All children regardless of age experience separation and divorce as painful processes that disrupt their lives. In fact, more than half of the children who experience divorce, do so by the 6, and 75% of these children are younger than 3 years of age. If parents separate during the period of infancy, the infant will not understand what is happening but may notice changes in the parents’ emotions and level of energy. While they don’t understand divorce or separation, they pick up on changes in their parents’ feelings and behavior. Infants often mirror their parents’ feelings.
According to McIntosh and Booth (2021), three divorce related stressors threaten the infant’s care environment: the direct effects of parental conflict or violence, the effects of diminished quality of parenting, the effects of unsettled schedules, and repeat separation of the infant from the primary attachment figure.
Basic Care and Emotional Stability
Infants depend on their parents for their basic care and emotional stability. Infants are learning to trust and form close relationships with their caretakers. Separation interferes with an expected sense of predictability and stability in the infant’s life. Infants become attached to the people who feed and care for them, and having one of them suddenly disappear is stressful. Three factors generally add to their state of confusion and anxiety: (1) dramatic changes in daily routines, (2) the emotional distress of one or both parents, and (3) conflict between the parents.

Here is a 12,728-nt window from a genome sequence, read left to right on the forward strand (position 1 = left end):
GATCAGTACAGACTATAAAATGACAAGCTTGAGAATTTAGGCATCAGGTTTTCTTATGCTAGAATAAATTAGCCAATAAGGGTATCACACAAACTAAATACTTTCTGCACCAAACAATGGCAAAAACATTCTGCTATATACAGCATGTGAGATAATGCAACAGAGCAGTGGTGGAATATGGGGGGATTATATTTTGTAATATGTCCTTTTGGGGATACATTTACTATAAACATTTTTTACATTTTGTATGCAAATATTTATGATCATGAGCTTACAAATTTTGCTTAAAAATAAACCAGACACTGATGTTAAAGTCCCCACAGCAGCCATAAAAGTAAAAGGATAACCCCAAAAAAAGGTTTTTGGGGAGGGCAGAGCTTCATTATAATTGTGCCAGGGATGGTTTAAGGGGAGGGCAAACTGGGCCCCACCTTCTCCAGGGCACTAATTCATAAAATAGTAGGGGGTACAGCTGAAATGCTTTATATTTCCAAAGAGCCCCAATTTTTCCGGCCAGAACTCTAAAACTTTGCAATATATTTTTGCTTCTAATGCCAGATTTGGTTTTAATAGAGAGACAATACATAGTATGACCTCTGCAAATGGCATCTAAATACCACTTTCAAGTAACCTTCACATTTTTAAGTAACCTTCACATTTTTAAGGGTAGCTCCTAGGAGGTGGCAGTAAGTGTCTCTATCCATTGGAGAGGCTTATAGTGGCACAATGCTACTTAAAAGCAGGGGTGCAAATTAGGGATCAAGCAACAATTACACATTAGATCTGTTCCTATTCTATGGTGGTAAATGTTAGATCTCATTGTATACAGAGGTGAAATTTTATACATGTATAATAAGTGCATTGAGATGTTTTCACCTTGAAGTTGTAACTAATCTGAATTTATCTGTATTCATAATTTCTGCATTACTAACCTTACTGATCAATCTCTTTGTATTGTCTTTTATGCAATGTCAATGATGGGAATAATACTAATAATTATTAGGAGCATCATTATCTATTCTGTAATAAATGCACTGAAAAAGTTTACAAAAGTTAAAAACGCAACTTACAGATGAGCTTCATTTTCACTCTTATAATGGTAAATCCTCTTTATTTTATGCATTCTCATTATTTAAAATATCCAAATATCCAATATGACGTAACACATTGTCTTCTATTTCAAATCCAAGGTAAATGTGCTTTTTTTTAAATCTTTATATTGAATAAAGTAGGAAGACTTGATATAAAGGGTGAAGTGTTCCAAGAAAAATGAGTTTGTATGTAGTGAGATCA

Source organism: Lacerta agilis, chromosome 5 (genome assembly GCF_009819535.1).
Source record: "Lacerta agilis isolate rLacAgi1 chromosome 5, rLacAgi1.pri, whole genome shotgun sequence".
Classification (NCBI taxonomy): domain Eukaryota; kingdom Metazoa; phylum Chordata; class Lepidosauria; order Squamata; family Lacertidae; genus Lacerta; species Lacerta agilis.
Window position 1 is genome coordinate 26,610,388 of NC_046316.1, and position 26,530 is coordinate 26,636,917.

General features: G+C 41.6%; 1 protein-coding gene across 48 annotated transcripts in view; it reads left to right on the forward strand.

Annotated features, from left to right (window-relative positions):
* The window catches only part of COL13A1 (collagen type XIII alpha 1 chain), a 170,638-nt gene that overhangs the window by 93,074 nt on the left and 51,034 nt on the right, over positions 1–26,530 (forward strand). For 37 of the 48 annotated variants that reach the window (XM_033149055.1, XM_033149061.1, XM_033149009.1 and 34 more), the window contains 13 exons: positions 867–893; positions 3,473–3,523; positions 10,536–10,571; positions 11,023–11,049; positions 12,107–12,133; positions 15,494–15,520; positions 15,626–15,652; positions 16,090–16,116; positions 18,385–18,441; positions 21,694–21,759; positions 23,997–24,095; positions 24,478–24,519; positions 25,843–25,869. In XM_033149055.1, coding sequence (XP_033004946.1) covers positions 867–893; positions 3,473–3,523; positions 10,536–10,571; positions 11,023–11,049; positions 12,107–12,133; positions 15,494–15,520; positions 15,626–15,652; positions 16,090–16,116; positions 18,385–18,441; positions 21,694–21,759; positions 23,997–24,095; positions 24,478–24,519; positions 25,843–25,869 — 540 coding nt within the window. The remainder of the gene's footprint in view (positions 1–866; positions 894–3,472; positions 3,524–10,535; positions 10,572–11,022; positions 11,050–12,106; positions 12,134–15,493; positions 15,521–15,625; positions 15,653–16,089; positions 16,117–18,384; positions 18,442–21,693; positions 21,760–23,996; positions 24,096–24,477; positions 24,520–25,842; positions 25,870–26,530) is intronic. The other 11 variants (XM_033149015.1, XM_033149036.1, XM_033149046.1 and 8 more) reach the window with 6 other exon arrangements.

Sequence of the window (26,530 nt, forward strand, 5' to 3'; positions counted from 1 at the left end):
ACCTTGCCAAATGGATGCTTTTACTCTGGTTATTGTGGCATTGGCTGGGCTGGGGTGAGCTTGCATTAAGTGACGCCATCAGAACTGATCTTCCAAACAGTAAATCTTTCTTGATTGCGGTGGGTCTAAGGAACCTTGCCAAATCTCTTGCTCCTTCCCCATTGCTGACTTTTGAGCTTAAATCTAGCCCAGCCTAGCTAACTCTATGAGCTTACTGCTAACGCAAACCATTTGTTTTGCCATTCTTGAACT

While many parents understand the importance of predictable schedules, and consistent childcare arrangements, many are unaware of how distressing continued conflict between parents is to infants. Although infants may not understand the words parents are using, they are very aware of the emotion being felt and expressed by their parents and are frightened by them. Infants are attuned and observant and can sense changes in a parent’s mood or voice. In addition, they are affected by changes in a parent’s facial expression, tone of voice, and body tension.
Separation from Parents
Separation can be hard for infants because they have strong feelings for the parent. They want to be with the parent all the time and don’t understand why they can’t. Older infants may notice that one parent is no longer in the home. Thus, they may cry for that parent. Infants may become distressed when a parent leaves the house or goes into another room. They often worry about being separated from their parents for long periods of time, even when they are being cared for by a familiar caregiver. Infants are aware of the absence of a parent and are increasingly fearful of separation, strangers and nightmares. They may become more irritable, fussy or cry more often. In addition, infants may:
- exhibit a loss of developmental milestones, such as retiring to the bottle, waking at night, crawling and refusal of enjoyable foods;
- demonstrate fear by becoming clingy and refusing to separate from the parent, by shying away from activity with familiar adults and/or by not taking pleasure in exploring the environment;
- exhibit intense feelings of frustration and anger through yelling, biting, hitting, throwing things or banging their head;
- exhibit more crying;
- changes in sleep patterns such as difficulty getting to sleep
- become extremely angry when their basic needs are not met or when care taking schedules are unpredictable; and/or
- appear listless and withdrawn
Ann Marie Termini, Ed.S., M.S., LPC